C1895

The North-West Passage: H.M.S. “Erebus” and “Terror,” 1849-1850. “They Forged the Last Link with their Lives”

Dramatic large engraving of one only four works that Smith exhibited there and probably the best known of various paintings prompted by the fiftieth anniversary of the departure of Sir John Franklin’s ill-fated Arctic expedition from Britain in 1845. The … Read Full Description

$A 275

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S/N: TG-ARC-950725112–314348
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Details

Full Title:

The North-West Passage: H.M.S. “Erebus” and “Terror,” 1849-1850. “They Forged the Last Link with their Lives”

Date:

C1895

Condition:

Minor wear to folds, otherwise in good condition. With centrefold as issued.

Technique:

Engraving.

Image Size: 

505mm 
x 305mm

Paper Size: 

582mm 
x 380mm
AUTHENTICITY
The North-West Passage: H.M.S. "Erebus" and "Terror," 1849-1850. "They Forged the Last Link with their Lives" - Antique View from 1895

Genuine antique
dated:

1895

Description:

Dramatic large engraving of one only four works that Smith exhibited there and probably the best known of various paintings prompted by the fiftieth anniversary of the departure of Sir John Franklin’s ill-fated Arctic expedition from Britain in 1845. The ‘last links’ in question refer to the claim that Franklin completed the discovery of a formerly uncharted North-West Passage route through the Arctic archipelago, before Robert McClure did so during the Franklin searches and sent back the news.

This idea was promoted by Lady Franklin, based on the findings of the ‘Fox’ expedition of Francis Leopold McClintock: ironically perhaps, Franklin had in effect done so by a different route, a fact not recognised until after McLure’s success. The actual origin of the phrase is attributed by Lady Franklin to Sir John Richardson, in a letter to Palmerston published in the 1859 edition of McClintock’s ‘The Voyage of the Fox’. The painting itself is based on McClintock’s find of a boat in Erebus Bay containing human remains, but since it was already long known by 1895 that Franklin died before the expedition abandoned its ships, he himself is not one of the figures shown. While this is Smith’s best-known painting, he is an artist of whom little appears to be recorded and over whom there is some confusion. He seems to have been a historical and portrait painter exhibiting between 1890 and 1925 in various places in the UK.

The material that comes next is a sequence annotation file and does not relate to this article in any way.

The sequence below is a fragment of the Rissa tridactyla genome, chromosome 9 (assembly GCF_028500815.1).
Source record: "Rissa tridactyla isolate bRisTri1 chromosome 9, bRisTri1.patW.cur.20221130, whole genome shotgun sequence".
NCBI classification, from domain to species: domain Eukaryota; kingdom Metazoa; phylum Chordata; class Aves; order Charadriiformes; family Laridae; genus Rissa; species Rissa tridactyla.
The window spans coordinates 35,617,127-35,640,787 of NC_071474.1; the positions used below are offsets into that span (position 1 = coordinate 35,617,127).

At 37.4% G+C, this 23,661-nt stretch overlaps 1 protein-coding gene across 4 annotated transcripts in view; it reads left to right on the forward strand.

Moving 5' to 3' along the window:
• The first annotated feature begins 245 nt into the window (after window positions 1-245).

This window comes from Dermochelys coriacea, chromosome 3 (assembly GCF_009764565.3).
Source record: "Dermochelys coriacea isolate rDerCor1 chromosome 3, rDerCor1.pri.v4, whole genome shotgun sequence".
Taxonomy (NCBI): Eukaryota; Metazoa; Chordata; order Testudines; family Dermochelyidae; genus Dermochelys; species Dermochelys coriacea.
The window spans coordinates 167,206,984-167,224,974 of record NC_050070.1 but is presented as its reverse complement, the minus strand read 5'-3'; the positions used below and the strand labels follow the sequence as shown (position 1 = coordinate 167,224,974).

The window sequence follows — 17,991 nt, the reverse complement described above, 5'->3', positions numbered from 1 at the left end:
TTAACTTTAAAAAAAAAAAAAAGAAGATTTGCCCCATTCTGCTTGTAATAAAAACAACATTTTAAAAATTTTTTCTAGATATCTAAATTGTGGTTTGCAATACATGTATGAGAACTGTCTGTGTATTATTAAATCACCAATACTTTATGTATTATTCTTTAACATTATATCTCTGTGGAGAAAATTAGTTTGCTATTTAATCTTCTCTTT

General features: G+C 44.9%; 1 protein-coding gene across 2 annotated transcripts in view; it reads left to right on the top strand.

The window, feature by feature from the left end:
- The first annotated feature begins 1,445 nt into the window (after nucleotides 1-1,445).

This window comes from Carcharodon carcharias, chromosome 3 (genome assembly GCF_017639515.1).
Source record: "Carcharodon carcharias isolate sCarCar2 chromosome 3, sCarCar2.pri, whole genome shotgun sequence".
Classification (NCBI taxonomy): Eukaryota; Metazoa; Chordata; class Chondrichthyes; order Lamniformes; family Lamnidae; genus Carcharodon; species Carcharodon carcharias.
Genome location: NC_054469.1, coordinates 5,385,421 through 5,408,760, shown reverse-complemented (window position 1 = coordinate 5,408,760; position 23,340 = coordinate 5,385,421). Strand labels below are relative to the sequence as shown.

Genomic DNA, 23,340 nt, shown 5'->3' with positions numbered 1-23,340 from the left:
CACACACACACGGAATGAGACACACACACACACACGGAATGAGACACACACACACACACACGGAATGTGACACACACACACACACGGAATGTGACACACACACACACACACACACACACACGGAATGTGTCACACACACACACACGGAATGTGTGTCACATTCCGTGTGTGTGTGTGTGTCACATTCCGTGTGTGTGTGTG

From the original edition of The Graphic.

William Thomas Smith (1895 - 1936)

William Thomas smith (1895-1936) was a British artist about whom surprisingly little is known despite the fact that his portrait of Sir Henry Mortimer Durand (1903-04) hangs in Britain’s National Portrait Gallery and what is considered his best-known painting, “They Forged the Last Links with Their Lives”: Sir John Franklin’s Men Dying by Their Boat during the North-west Passage Expedition (1895), hangs in the National Maritime Museum.

View other items by William Thomas Smith

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